Mr Steele asks what weight should be attached to the WMS. Mr Rowley says there should appropriate weight. Great weight should be given to the section which requires case-by-case assessment in the context of the site. This site is entirely inappropriate.

Mr Steele asks whether great weight should be applied to the statement. Mr Rowley says there are many parts to the statement.

Previous drilling

Mr Steele asks if Mr Rowley is aware of previous drilling. Mr Rowley says this drilling lasted for three weeks in 1987 and did not need planning permission. This was not the same significant industrialisation of this site, Mr Rowley says. It is not directly comparable with the Ineos scheme, he says. We are looking at 18 pieces of bulky equipment which will be on site for five years. The development you are talking about was for three weeks.

Mr Steele asks about the duration of the rig. Mr Rowley says it will be on site in stage two. The rig will be as visible as the Chesterfield spire. He says he is concerned about the other pieces of equipment.

Mr Steele asks again how long the rig will be on site. Mr Rowley says he will have to check. Mr Steele asks again. Mr Rowley says it is important that he should check.

The rig would be installed for two weeks, drilling and coring for 12 weeks and removal for two weeks, Mr Rowley states.

Mr Steele asks again how could Mr Rowley say there was no other development when there had been other exploratory drilling. Mr Rowley says the previous drilling was not comparable with what Ineos is planning, in is opinion. He says the rig was on site for a matter days in 1987 is totally different to the five years of severe industrialisation and bulk. The previous drilling did not go through the planning process.

Mr Steele asks if Mr Rowley has been on the site. Mr Rowley says there is an injunction on access to the site. He says if he is allowed on site he would go.

Mr Steele says it is wrong to say there has been no development. Mr Rowley repeats that what Ineos is planning is not comparable. Mr Steele asks the MP to answer the question. Mr Rowley says his answer is pertinent. It has not been industrialised in my lifetime.

Mr Steele asks a third time, it cannot be said there has been no development on or adjacent to the site. Mr Rowley says the former drilling is not comparable. Mr Steele says are you refusing to answer. Mr Rowley says he is refusing to answer in the way Mr Steele wants. In my considered judgement I have answered your question, Mr Rowley says.

The inspector, Elizabeth Hill, says it is customary to give a Yes/No answer and then expand on it.

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Bury Hill Wood and Calow drilling

Mr Steele asks Mr Rowley if he researched the Bury Hill Wood case himself. Mr Rowley says he did. Mr Steele asks Mr Rowley to describe this case. Mr Rowley says you cannot automatically assume that exploratory drilling is appropriate in the Green Belt.

Mr Steele asks again whether this case says oil drilling is not in principle inappropriate development in the Green Belt. Mr Rowley says it must be assessed on a site by site basis.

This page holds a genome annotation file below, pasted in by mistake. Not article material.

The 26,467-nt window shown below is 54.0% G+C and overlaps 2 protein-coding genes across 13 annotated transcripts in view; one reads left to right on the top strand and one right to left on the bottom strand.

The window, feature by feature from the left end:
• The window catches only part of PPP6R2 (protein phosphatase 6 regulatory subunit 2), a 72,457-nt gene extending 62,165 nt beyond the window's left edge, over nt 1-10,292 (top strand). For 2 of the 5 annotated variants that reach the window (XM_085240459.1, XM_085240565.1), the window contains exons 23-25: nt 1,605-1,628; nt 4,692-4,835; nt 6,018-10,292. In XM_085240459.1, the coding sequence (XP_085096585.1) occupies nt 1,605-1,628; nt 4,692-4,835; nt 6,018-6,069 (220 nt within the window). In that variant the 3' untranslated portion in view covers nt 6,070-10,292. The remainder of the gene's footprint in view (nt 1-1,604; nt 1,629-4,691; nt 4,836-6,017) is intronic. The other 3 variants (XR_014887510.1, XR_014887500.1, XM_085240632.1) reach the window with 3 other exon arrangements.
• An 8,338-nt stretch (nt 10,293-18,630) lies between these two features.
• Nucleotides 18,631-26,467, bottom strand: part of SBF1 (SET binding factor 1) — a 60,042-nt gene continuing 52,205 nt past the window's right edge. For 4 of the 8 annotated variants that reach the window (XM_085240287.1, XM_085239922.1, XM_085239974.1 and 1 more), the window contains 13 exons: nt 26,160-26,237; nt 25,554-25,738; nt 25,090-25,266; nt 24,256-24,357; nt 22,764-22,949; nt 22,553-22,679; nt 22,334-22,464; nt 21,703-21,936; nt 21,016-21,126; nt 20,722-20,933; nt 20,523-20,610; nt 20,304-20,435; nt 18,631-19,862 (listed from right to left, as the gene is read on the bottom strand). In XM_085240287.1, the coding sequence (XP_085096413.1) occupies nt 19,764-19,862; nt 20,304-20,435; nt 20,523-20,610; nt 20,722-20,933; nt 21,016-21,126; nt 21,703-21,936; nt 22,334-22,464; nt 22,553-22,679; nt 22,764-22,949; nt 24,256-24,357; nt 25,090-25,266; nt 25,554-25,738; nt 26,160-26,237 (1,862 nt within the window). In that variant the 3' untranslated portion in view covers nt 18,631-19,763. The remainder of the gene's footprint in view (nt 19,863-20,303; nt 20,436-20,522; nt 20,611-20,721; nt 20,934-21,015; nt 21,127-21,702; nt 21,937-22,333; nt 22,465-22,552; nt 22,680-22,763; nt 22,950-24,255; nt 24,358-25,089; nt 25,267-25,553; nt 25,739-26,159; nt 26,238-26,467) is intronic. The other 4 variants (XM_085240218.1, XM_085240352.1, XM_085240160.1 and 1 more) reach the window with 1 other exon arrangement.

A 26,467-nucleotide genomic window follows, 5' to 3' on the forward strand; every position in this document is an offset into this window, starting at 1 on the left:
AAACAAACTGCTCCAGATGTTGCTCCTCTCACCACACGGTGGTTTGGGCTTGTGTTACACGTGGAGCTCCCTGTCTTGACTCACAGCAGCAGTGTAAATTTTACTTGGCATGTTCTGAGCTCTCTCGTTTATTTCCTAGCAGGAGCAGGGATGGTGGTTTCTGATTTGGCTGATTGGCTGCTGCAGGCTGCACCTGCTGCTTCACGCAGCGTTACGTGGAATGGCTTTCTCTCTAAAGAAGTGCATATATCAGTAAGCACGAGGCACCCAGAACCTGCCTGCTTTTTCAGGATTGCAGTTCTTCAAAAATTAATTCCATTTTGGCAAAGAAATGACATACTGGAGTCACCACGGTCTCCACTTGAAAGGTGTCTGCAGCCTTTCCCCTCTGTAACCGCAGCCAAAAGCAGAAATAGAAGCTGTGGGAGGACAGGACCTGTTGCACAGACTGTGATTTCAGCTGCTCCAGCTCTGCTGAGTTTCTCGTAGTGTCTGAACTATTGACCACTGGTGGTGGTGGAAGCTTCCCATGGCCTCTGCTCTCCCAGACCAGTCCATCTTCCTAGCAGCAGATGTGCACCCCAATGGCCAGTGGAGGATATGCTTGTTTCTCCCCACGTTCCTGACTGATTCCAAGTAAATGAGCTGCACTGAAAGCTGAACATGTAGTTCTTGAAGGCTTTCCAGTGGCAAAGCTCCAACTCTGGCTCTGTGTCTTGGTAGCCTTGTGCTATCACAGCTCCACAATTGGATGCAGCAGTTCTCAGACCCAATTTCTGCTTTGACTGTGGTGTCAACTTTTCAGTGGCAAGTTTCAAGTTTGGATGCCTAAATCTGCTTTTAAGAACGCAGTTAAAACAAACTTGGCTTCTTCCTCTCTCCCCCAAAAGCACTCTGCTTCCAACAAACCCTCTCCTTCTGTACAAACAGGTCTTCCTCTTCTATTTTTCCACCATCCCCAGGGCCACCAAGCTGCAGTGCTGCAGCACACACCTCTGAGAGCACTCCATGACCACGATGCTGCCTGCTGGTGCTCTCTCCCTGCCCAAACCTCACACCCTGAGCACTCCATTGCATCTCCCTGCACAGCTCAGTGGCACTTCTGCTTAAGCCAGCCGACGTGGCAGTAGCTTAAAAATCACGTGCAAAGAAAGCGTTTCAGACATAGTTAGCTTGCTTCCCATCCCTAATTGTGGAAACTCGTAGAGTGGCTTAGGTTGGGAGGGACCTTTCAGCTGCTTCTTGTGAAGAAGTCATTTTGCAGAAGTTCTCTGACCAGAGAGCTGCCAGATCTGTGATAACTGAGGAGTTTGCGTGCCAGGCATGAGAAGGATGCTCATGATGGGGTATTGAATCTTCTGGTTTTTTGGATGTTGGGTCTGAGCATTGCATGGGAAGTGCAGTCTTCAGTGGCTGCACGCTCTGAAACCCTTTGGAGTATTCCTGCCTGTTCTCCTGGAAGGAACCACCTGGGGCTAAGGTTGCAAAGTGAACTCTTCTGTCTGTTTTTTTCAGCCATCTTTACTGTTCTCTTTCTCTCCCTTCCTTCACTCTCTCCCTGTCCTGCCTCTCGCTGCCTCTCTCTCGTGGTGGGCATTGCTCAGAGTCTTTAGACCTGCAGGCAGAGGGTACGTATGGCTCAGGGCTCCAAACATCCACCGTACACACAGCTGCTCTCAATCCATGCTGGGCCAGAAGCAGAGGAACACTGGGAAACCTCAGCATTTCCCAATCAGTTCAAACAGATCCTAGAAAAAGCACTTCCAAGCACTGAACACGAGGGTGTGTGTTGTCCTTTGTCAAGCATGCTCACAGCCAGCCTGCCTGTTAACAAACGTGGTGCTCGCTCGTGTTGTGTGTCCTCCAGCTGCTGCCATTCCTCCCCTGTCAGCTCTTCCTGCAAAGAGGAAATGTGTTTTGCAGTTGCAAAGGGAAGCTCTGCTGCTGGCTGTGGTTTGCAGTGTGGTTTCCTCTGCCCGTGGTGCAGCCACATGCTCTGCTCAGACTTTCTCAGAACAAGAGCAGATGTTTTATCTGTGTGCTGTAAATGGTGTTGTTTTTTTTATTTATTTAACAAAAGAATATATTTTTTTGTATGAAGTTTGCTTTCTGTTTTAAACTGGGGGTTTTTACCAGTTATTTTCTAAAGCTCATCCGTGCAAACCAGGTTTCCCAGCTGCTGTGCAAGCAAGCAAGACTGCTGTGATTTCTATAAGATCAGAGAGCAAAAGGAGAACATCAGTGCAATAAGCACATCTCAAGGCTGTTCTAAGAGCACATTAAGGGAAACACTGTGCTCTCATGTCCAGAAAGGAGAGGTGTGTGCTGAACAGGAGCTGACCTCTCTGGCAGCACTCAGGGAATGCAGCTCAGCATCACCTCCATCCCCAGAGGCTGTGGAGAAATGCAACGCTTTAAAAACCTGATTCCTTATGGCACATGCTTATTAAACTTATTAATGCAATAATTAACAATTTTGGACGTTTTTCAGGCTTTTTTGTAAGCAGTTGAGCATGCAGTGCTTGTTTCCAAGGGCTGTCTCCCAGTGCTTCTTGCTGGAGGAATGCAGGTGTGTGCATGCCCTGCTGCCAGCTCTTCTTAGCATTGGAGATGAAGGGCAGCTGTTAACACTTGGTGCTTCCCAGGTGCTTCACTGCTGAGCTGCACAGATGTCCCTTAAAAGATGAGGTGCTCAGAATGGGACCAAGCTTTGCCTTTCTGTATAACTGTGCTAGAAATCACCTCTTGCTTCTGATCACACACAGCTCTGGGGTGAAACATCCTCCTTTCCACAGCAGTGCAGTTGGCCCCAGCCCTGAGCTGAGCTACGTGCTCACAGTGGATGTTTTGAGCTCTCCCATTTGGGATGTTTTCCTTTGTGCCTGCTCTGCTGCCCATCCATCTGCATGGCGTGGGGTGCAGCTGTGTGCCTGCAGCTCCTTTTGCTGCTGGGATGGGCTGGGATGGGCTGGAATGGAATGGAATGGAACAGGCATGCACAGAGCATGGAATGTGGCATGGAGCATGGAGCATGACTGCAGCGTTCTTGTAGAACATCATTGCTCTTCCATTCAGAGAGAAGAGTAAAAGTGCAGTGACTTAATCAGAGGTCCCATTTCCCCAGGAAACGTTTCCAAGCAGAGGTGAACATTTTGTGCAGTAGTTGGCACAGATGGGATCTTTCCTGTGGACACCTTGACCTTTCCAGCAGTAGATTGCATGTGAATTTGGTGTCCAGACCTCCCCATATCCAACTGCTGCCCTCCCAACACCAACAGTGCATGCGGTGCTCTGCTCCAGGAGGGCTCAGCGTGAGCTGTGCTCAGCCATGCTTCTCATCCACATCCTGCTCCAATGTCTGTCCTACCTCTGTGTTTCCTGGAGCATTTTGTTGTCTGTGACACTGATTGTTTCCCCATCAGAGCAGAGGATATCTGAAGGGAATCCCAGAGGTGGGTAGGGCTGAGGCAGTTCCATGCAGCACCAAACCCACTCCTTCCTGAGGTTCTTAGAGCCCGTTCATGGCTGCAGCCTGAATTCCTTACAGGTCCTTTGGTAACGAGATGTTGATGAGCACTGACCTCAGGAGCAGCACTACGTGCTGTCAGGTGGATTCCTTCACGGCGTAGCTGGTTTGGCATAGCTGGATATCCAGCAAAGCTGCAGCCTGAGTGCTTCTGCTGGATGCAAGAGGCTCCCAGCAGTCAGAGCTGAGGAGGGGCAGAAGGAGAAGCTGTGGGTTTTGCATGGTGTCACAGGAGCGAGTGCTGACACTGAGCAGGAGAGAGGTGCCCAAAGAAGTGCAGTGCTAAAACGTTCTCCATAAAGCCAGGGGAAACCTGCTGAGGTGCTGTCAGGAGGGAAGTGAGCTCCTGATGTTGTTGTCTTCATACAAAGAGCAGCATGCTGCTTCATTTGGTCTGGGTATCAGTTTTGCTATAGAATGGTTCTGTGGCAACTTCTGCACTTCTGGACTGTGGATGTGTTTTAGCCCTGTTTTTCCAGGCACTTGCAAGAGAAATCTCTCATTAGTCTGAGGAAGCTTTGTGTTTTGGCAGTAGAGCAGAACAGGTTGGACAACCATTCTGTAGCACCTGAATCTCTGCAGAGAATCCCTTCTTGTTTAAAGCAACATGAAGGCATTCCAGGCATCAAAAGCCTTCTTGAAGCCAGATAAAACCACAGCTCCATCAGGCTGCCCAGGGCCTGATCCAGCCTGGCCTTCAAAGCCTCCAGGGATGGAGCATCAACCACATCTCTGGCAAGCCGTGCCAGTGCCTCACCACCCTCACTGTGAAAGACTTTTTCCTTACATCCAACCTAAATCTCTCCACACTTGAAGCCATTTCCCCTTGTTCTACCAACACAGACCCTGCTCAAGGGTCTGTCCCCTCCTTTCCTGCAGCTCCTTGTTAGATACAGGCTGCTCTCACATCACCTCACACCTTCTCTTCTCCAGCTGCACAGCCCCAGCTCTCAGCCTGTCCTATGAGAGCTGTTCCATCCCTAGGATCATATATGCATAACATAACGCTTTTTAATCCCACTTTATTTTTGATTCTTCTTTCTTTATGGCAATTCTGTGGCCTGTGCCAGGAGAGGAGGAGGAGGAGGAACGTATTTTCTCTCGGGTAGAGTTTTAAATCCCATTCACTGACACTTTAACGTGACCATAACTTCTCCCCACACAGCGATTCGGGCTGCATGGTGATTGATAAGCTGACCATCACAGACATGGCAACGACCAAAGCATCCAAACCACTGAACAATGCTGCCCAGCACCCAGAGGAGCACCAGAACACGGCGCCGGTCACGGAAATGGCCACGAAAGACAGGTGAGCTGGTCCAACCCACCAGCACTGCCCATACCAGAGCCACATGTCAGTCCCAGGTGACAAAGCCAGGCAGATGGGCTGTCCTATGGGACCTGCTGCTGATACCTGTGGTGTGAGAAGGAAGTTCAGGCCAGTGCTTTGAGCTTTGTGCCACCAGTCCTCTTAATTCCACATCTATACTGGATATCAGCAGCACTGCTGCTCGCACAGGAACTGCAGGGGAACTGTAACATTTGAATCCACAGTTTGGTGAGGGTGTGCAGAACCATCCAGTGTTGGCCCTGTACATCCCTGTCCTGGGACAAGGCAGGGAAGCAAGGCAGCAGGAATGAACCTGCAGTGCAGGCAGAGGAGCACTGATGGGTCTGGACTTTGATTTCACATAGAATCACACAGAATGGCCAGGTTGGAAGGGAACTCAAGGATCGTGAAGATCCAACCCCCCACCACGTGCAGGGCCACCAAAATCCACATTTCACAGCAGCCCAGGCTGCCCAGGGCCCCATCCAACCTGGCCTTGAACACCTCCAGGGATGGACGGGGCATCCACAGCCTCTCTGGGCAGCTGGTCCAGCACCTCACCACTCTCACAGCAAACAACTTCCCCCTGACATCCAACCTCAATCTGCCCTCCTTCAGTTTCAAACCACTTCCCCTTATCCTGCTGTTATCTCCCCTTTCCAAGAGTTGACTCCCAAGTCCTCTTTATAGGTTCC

Mr Steele asks about an application for exploratory borehole at Calow, which was refused permission. Mr Steele asks if this application included electricity generating station. Mr Rowley says this was part of the application. Mr Steele asks if Ineos proposes to install an electricity generating station.

Mr Rowley says it does not. He says he drew comparison with the Calow case because the inspector had described it as having “alien features”. Steele says this was a proposal for 15 years. Mr Rowley says the application was for no longer than 15 years and could have been less. You are asking you semantic questions. I raised this over the “alien feature” aspect of this case, he says.

Car boot sale

Mr Steele asks whether Mr Rowley is comparing the Ineos scheme with a car boot sale. Mr Rowley says the Ineos scheme would be more intrusive than the proposed car boot sale.

Special circumstances

Mr Steele asks whether special circumstances could include the Written Ministerial Statement. Mr Rowley says the WMS requires decisions to be made on a case-by-case basis. Mr Rowley says Ineos has not demonstrated there are special circumstances for the Marsh Lane site to justify development in the Green Belt. Mr Rowley says in the 100+ page planning statement has just six references to special circumstances.

Mr Steele says there is detailed evidence in the statements from the company’s planning experts. Mr Rowley says Ineos has not proved any special circumstances. There is a contention from the Ineos planning expert but I reject that contention, he says. Mr Rowley accepts there is evidence before the inquiry on special circumstances. He says this was correct at the time that he wrote his proof of evidence because he had not seen the statement by Ineos’s planning witness.

Derbyshire County Council recommendation

Mr Steele asks Mr Rowley whether he rejects the advice of professional planners at Derbyshire County Council. Mr Rowley says he has already said that. It is a balance, he says.

Mr Steele asks if Mr Rowley has considered any advantages of the proposal. Mr Rowley says if the scheme went ahead and led to production, there could be benefits to the UK. At this stage, exploration, Mr Rowley says he could not see any benefits to Marsh Lane. It is not for me to argue the benefits of your scheme. It is for me to point out the concerns of my constituents.

It is not appropriate for me to conduct an academic exercise.

Mr Steele puts it to Mr Rowley that he should put forward a balanced view.

Mr Rowley says he is a former oil and gas analyst. He says:

“I come from a place of not objecting to oil and gas drilling.